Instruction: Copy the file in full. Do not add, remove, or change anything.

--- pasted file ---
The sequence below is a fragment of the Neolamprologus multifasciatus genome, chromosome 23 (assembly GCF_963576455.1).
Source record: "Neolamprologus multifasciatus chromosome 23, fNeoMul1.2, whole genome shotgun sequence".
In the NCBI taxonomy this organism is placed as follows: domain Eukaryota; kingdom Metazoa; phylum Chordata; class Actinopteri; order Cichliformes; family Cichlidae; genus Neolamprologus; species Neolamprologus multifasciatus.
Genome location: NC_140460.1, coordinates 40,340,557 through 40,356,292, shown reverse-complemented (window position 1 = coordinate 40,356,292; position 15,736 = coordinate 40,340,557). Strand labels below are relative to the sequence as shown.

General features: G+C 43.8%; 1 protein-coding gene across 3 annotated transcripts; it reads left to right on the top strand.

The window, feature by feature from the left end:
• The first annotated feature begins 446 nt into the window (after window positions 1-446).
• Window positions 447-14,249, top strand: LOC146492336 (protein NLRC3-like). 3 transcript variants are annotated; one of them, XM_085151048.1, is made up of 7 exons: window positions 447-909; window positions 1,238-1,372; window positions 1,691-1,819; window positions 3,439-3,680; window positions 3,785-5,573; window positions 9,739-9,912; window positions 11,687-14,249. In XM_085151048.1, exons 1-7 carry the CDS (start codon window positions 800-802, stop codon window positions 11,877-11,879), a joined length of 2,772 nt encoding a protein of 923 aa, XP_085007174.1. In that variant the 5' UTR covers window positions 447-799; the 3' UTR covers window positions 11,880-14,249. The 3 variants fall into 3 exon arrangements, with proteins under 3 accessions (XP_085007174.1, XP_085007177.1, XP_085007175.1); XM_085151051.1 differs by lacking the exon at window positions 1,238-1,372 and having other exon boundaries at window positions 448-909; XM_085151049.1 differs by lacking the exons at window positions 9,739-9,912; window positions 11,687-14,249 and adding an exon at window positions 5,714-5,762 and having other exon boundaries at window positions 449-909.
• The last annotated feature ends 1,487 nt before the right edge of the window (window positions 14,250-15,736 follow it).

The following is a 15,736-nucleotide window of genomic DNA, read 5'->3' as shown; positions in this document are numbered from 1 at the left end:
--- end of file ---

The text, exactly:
The sequence below is a fragment of the Neolamprologus multifasciatus genome, chromosome 23 (assembly GCF_963576455.1).
Source record: "Neolamprologus multifasciatus chromosome 23, fNeoMul1.2, whole genome shotgun sequence".
In the NCBI taxonomy this organism is placed as follows: domain Eukaryota; kingdom Metazoa; phylum Chordata; class Actinopteri; order Cichliformes; family Cichlidae; genus Neolamprologus; species Neolamprologus multifasciatus.
Genome location: NC_140460.1, coordinates 40,340,557 through 40,356,292, shown reverse-complemented (window position 1 = coordinate 40,356,292; position 15,736 = coordinate 40,340,557). Strand labels below are relative to the sequence as shown.

General features: G+C 43.8%; 1 protein-coding gene across 3 annotated transcripts; it reads left to right on the top strand.

The window, feature by feature from the left end:
• The first annotated feature begins 446 nt into the window (after window positions 1-446).
• Window positions 447-14,249, top strand: LOC146492336 (protein NLRC3-like). 3 transcript variants are annotated; one of them, XM_085151048.1, is made up of 7 exons: window positions 447-909; window positions 1,238-1,372; window positions 1,691-1,819; window positions 3,439-3,680; window positions 3,785-5,573; window positions 9,739-9,912; window positions 11,687-14,249. In XM_085151048.1, exons 1-7 carry the CDS (start codon window positions 800-802, stop codon window positions 11,877-11,879), a joined length of 2,772 nt encoding a protein of 923 aa, XP_085007174.1. In that variant the 5' UTR covers window positions 447-799; the 3' UTR covers window positions 11,880-14,249. The 3 variants fall into 3 exon arrangements, with proteins under 3 accessions (XP_085007174.1, XP_085007177.1, XP_085007175.1); XM_085151051.1 differs by lacking the exon at window positions 1,238-1,372 and having other exon boundaries at window positions 448-909; XM_085151049.1 differs by lacking the exons at window positions 9,739-9,912; window positions 11,687-14,249 and adding an exon at window positions 5,714-5,762 and having other exon boundaries at window positions 449-909.
• The last annotated feature ends 1,487 nt before the right edge of the window (window positions 14,250-15,736 follow it).

The following is a 15,736-nucleotide window of genomic DNA, read 5'->3' as shown; positions in this document are numbered from 1 at the left end: